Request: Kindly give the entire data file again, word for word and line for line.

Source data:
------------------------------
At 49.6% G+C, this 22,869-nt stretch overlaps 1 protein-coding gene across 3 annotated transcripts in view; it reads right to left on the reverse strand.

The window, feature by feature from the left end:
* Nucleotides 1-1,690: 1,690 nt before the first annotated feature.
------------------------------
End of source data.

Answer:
At 49.6% G+C, this 22,869-nt stretch overlaps 1 protein-coding gene across 3 annotated transcripts in view; it reads right to left on the reverse strand.

The window, feature by feature from the left end:
* Nucleotides 1-1,690: 1,690 nt before the first annotated feature.